Dan Goodman's prediction and politics journal.

Tuesday, June 29, 2004

I got this from Resourceshelf (http://www.resourceshelf.com/):
By Kevin Bogardus

WASHINGTON, June 28, 2004 — Justice Department officials say a huge database that serves as the public's lone window on lobbying activities by foreign governments has been allowed to decay to a point they cannot even make a copy of its contents.

Responding to a recent Freedom of Information request from the Center for Public Integrity, the Justice Department's Foreign Agent Registration Unit said it was unable to copy its records electronically because their computer system was "so fragile." In a letter, the head of the unit's Freedom of Information office said that simply attempting to make an electronic copy of the database "could result in a major loss of data, which would be devastating."

The database details millions of dollars spent on lobbying activities by foreign governments, companies, and foundations.

Those activities include everything from wining and dining lawmakers to broadcasting issue ads on American television and radio stations.

Unlike foreign governments and political parties, foreign companies can file their lobby forms with the Senate Office of Public Records on Capitol Hill. Under the 1995 Lobbying Disclosure Act, private companies based outside the United States need only to fill out much shorter forms for Congress instead of the substantial information required by FARA.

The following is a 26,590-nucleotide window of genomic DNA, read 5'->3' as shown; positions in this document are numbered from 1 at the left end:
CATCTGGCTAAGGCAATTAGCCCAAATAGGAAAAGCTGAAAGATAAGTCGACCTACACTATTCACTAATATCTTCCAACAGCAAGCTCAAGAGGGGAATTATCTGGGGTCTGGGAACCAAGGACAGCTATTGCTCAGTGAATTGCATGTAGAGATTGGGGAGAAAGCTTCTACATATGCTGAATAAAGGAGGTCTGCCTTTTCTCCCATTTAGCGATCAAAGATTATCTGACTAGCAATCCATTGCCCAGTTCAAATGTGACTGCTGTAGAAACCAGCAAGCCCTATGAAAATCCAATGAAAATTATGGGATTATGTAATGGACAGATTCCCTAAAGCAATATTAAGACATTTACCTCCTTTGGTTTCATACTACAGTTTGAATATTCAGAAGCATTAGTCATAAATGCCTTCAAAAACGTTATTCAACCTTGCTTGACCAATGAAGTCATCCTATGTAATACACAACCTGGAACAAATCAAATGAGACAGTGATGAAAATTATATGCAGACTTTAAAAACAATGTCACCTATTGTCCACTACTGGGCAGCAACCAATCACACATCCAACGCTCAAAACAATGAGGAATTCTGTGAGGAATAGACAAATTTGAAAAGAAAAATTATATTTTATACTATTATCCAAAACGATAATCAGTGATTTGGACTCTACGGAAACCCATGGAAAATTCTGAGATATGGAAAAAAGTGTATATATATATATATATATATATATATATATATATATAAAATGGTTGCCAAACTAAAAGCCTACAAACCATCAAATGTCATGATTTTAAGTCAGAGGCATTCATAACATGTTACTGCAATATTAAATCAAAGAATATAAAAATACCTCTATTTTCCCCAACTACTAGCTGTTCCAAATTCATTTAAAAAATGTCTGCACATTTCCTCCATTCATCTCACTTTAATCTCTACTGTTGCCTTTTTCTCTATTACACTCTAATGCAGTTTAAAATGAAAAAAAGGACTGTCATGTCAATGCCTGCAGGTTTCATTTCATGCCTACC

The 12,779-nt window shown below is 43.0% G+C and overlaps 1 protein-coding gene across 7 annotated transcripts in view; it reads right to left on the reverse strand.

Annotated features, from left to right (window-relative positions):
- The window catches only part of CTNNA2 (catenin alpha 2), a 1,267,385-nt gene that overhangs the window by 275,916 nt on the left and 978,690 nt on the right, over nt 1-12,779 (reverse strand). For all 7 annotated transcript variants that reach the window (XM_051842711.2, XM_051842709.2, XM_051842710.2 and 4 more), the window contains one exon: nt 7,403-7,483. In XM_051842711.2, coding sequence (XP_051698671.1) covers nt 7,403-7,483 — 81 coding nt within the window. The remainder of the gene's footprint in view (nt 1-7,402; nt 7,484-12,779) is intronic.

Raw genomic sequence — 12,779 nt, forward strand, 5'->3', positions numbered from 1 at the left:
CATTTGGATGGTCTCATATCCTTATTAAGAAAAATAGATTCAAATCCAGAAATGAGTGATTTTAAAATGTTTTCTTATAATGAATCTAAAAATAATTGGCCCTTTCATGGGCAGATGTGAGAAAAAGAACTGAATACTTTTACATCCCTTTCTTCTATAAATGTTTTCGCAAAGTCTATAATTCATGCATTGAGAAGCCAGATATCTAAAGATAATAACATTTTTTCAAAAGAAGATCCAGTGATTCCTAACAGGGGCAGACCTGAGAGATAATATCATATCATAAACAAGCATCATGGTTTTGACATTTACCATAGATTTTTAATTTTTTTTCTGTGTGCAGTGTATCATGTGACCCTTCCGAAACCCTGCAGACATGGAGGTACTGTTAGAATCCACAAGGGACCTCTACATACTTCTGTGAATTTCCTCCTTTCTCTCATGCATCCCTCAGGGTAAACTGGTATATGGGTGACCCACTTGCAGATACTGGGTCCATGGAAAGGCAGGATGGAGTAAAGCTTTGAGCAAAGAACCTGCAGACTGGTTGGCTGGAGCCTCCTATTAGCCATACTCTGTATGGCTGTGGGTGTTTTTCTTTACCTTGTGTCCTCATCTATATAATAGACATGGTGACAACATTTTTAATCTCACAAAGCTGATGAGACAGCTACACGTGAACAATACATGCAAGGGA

As the primary collecting point of information on foreign lobbying, the database is vital to tracking the actions of foreign governments in Washington. Yet the system remains susceptible to "a crash that cannot be fixed" if its files were to be copied, according to Justice's Criminal Division Freedom of Information/Privacy Act office.

"The information itself still is very accessible," said Bryan Sierra at the Department of Justice's Office of Public Affairs. "The basic mandate of the office is to provide information to the public."

Sierra and other officials at the Justice Department public affairs office refused to answer follow-up questions on the state of the FARA database. Sierra, through his receptionist, said he would not discuss the subject any further.

It's true that the information contained in the database can be obtained, as long as those seeking it know the precise files they want and have a substantial copying budget.

The Justice Department's Foreign Agent Registration Unit, which is responsible for the records, has a public documents room located in a windowless office on New York Avenue in downtown Washington.

Congress's investigative branch, the General Accounting Office, has looked into the FARA office over several decades, culminating in their last report in 1998. More than once, the GAO has found that FARA lacks the resources to fulfill its responsibilities. As a result, several former high-level federal officials lobbying for foreign interests have not adequately disclosed their activities.

The ancient computers the public and staff use often break down, however, and the printers malfunction. The system's document handling software, itself an antique, operates on Microsoft Windows 95.

Copying charges are also incomprehensibly high—50 cents a page for documents that can easily include hundreds of pages each.

Further, none of the actual filings are available online, although a bare-bones index of registrants does appear on the office's website. However, the most current index posted on the site is 18 months old.
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